UK judge refuses US extradition request of WikiLeaks founder Julian Assange

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WikiLeaks founder Julian Assange faces espionage charges in the US over the site’s publication of classified American military documents a decade ago. (File photo)

Frank Augstein/AP

WikiLeaks founder Julian Assange faces espionage charges in the US over the site’s publication of classified American military documents a decade ago. (File photo)

A British judge has rejected the United States’ request to extradite WikiLeaks founder Julian Assange to face espionage charges, saying it would be “oppressive” because of his mental health.

District Judge Vanessa Baraitser said Monday Assange was likely to commit suicide if sent to the US

The US government said it would appeal the decision.

US prosecutors have indicted Assange on 17 espionage charges and one charge of computer misuse over WikiLeaks’ publication of leaked military and diplomatic documents a decade ago. The charges carry a maximum sentence of 175 years in prison.

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Lawyers for the 49-year-old Australian argue that he was acting as a journalist and is entitled to First Amendment protections of freedom of speech for publishing leaked documents that exposed US military wrongdoing in Iraq and Afghanistan.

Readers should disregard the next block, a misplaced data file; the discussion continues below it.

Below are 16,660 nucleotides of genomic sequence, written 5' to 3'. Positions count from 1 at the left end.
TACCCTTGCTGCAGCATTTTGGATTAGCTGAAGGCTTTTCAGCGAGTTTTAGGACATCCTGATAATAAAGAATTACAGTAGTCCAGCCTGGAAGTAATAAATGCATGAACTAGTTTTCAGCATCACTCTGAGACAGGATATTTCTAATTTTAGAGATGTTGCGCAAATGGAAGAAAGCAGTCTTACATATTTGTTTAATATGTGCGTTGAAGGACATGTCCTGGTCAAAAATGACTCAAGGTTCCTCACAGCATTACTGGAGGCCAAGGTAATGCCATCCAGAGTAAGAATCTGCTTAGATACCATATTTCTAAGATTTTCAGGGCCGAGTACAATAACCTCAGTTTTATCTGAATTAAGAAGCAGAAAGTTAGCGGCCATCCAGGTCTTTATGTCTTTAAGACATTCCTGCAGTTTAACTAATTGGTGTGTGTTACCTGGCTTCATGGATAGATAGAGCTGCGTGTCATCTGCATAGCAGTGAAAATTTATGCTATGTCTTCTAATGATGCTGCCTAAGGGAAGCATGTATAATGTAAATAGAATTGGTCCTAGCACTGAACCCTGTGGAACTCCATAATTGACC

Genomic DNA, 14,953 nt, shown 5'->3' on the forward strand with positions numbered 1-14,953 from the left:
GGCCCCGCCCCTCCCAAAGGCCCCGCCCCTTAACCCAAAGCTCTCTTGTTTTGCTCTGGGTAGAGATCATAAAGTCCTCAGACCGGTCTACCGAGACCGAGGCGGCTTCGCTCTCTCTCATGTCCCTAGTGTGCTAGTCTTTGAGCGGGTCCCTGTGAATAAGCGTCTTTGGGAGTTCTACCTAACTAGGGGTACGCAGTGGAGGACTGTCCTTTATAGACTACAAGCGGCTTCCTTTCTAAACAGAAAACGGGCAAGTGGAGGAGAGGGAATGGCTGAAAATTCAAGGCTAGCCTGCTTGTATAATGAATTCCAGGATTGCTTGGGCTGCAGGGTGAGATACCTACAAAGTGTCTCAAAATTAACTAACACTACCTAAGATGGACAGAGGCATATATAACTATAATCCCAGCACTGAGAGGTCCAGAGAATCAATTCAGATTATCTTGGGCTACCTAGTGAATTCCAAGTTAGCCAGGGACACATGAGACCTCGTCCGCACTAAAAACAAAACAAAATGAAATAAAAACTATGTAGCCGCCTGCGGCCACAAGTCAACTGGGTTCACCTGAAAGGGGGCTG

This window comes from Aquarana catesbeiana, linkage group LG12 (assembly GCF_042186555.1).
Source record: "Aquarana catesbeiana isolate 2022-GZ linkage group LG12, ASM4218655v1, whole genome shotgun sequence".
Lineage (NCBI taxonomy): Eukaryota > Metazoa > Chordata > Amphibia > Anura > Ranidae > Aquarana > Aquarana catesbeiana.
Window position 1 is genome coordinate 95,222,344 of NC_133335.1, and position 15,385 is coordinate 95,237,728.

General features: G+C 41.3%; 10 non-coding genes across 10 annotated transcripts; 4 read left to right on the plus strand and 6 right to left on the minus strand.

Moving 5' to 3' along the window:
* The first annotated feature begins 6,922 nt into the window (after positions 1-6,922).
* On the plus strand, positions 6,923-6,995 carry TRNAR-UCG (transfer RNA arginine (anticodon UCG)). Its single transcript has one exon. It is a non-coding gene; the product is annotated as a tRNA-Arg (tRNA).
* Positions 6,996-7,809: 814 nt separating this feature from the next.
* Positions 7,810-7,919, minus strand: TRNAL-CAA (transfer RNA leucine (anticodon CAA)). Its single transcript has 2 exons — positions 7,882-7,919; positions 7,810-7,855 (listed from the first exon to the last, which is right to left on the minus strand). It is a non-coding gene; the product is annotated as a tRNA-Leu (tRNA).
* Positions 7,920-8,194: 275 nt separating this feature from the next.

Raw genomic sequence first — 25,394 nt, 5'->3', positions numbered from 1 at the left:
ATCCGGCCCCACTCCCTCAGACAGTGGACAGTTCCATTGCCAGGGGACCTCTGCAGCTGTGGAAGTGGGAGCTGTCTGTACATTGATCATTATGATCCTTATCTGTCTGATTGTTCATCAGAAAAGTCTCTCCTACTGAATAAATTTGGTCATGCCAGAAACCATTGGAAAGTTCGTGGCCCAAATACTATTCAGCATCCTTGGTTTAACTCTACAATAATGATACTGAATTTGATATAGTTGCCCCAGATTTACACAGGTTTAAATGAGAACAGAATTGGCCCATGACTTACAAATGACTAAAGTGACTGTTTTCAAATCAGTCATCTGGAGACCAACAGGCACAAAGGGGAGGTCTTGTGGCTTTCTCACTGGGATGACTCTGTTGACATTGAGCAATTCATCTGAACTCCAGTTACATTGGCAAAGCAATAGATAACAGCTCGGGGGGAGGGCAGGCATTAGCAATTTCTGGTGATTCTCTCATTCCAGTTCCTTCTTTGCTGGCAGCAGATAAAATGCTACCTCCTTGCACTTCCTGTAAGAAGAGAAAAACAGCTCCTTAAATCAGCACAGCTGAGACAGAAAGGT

The judge rejected claims by the defence that Assange was protected by free-speech guarantees, saying his “conduct, if proved, would therefore amount to offences in this jurisdiction that would not be protected by his right to freedom of speech.”

But she said Assange suffered from clinical depression that would be exacerbated by the isolation he would likely face in US prison.

People watch and take photos as the van carrying Julian Assange is taken to the Old Bailey on January 4, 2021 in London, England.

Chris J Ratcliffe/Getty Images

People watch and take photos as the van carrying Julian Assange is taken to the Old Bailey on January 4, 2021 in London, England.

The judge said Assange had the “intellect and determination” to circumvent any suicide prevention measures the authorities could take.

In closing submissions, Assange’s legal team accused the United States of an “extraordinary, unprecedented and politicized” prosecution that sought to “criminalize obtaining and publishing information relating to `national security.”’

The defence argued that extradition threatens Assange’s human rights because he risks “a grossly disproportionate sentence” and detention in “draconian and inhumane conditions” that would exacerbate his severe depression and other mental health problems.

Kristinn Hrafnsson, editor-in-chief of WikiLeaks and Julian Assange's girlfriend Stella Moris arrive as Julian Assange is taken to the Old Bailey on January 4, 2021 in London, England.

Chris J Ratcliffe/Getty Images

Kristinn Hrafnsson, editor-in-chief of WikiLeaks and Julian Assange’s girlfriend Stella Moris arrive as Julian Assange is taken to the Old Bailey on January 4, 2021 in London, England.

Lawyers for the US government deny that Assange is being prosecuted merely for publishing the leaked documents, saying the case “is in large part based upon his unlawful involvement” in the theft of the diplomatic cables and military files by US Army intelligence analyst Chelsea Manning.



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